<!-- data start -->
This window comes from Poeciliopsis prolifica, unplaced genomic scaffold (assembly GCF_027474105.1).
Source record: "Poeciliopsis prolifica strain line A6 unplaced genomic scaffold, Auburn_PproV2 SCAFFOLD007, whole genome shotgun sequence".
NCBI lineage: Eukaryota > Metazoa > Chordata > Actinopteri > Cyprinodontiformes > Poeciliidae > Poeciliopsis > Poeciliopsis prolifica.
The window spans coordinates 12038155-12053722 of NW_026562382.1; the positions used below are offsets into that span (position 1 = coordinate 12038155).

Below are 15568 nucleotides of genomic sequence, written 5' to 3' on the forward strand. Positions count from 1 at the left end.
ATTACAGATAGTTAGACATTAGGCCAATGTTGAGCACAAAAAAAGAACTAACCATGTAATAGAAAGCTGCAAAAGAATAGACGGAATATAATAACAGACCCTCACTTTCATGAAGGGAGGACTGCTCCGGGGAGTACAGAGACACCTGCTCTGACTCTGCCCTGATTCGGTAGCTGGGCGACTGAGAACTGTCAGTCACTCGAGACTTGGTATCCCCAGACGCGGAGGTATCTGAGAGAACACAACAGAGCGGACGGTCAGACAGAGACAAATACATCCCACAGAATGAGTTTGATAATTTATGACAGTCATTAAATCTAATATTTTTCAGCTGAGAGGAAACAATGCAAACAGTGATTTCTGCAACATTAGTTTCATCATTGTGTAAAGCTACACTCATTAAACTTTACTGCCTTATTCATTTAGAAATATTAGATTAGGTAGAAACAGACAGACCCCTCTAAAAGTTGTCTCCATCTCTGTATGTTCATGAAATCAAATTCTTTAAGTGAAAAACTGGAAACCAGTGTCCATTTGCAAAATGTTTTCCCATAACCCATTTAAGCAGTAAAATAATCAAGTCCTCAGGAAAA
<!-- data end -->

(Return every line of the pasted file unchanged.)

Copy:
This window comes from Poeciliopsis prolifica, unplaced genomic scaffold (assembly GCF_027474105.1).
Source record: "Poeciliopsis prolifica strain line A6 unplaced genomic scaffold, Auburn_PproV2 SCAFFOLD007, whole genome shotgun sequence".
NCBI lineage: Eukaryota > Metazoa > Chordata > Actinopteri > Cyprinodontiformes > Poeciliidae > Poeciliopsis > Poeciliopsis prolifica.
The window spans coordinates 12038155-12053722 of NW_026562382.1; the positions used below are offsets into that span (position 1 = coordinate 12038155).

Below are 15568 nucleotides of genomic sequence, written 5' to 3' on the forward strand. Positions count from 1 at the left end.
ATTACAGATAGTTAGACATTAGGCCAATGTTGAGCACAAAAAAAGAACTAACCATGTAATAGAAAGCTGCAAAAGAATAGACGGAATATAATAACAGACCCTCACTTTCATGAAGGGAGGACTGCTCCGGGGAGTACAGAGACACCTGCTCTGACTCTGCCCTGATTCGGTAGCTGGGCGACTGAGAACTGTCAGTCACTCGAGACTTGGTATCCCCAGACGCGGAGGTATCTGAGAGAACACAACAGAGCGGACGGTCAGACAGAGACAAATACATCCCACAGAATGAGTTTGATAATTTATGACAGTCATTAAATCTAATATTTTTCAGCTGAGAGGAAACAATGCAAACAGTGATTTCTGCAACATTAGTTTCATCATTGTGTAAAGCTACACTCATTAAACTTTACTGCCTTATTCATTTAGAAATATTAGATTAGGTAGAAACAGACAGACCCCTCTAAAAGTTGTCTCCATCTCTGTATGTTCATGAAATCAAATTCTTTAAGTGAAAAACTGGAAACCAGTGTCCATTTGCAAAATGTTTTCCCATAACCCATTTAAGCAGTAAAATAATCAAGTCCTCAGGAAAA